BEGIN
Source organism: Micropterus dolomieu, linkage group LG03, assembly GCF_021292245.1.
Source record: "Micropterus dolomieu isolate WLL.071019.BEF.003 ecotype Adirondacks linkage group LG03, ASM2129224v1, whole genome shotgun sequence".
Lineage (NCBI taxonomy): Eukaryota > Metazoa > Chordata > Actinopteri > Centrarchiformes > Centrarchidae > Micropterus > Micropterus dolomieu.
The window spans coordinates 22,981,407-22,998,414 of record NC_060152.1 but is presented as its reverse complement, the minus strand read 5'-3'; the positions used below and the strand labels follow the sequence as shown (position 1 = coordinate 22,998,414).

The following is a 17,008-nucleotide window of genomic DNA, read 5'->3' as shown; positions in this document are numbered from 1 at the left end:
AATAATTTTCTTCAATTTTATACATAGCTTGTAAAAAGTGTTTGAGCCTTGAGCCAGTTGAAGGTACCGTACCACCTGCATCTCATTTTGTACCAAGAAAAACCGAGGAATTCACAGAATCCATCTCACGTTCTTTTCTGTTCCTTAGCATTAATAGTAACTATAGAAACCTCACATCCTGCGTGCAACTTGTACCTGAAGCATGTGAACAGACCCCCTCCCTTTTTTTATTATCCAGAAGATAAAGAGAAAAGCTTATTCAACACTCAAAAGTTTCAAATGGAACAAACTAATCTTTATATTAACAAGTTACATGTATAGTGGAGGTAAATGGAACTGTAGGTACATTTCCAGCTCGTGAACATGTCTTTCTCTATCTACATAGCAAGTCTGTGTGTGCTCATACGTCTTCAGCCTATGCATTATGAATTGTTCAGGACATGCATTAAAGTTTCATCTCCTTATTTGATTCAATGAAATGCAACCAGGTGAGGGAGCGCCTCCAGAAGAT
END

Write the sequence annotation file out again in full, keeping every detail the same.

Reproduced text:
Source organism: Micropterus dolomieu, linkage group LG03, assembly GCF_021292245.1.
Source record: "Micropterus dolomieu isolate WLL.071019.BEF.003 ecotype Adirondacks linkage group LG03, ASM2129224v1, whole genome shotgun sequence".
Lineage (NCBI taxonomy): Eukaryota > Metazoa > Chordata > Actinopteri > Centrarchiformes > Centrarchidae > Micropterus > Micropterus dolomieu.
The window spans coordinates 22,981,407-22,998,414 of record NC_060152.1 but is presented as its reverse complement, the minus strand read 5'-3'; the positions used below and the strand labels follow the sequence as shown (position 1 = coordinate 22,998,414).

The following is a 17,008-nucleotide window of genomic DNA, read 5'->3' as shown; positions in this document are numbered from 1 at the left end:
AATAATTTTCTTCAATTTTATACATAGCTTGTAAAAAGTGTTTGAGCCTTGAGCCAGTTGAAGGTACCGTACCACCTGCATCTCATTTTGTACCAAGAAAAACCGAGGAATTCACAGAATCCATCTCACGTTCTTTTCTGTTCCTTAGCATTAATAGTAACTATAGAAACCTCACATCCTGCGTGCAACTTGTACCTGAAGCATGTGAACAGACCCCCTCCCTTTTTTTATTATCCAGAAGATAAAGAGAAAAGCTTATTCAACACTCAAAAGTTTCAAATGGAACAAACTAATCTTTATATTAACAAGTTACATGTATAGTGGAGGTAAATGGAACTGTAGGTACATTTCCAGCTCGTGAACATGTCTTTCTCTATCTACATAGCAAGTCTGTGTGTGCTCATACGTCTTCAGCCTATGCATTATGAATTGTTCAGGACATGCATTAAAGTTTCATCTCCTTATTTGATTCAATGAAATGCAACCAGGTGAGGGAGCGCCTCCAGAAGAT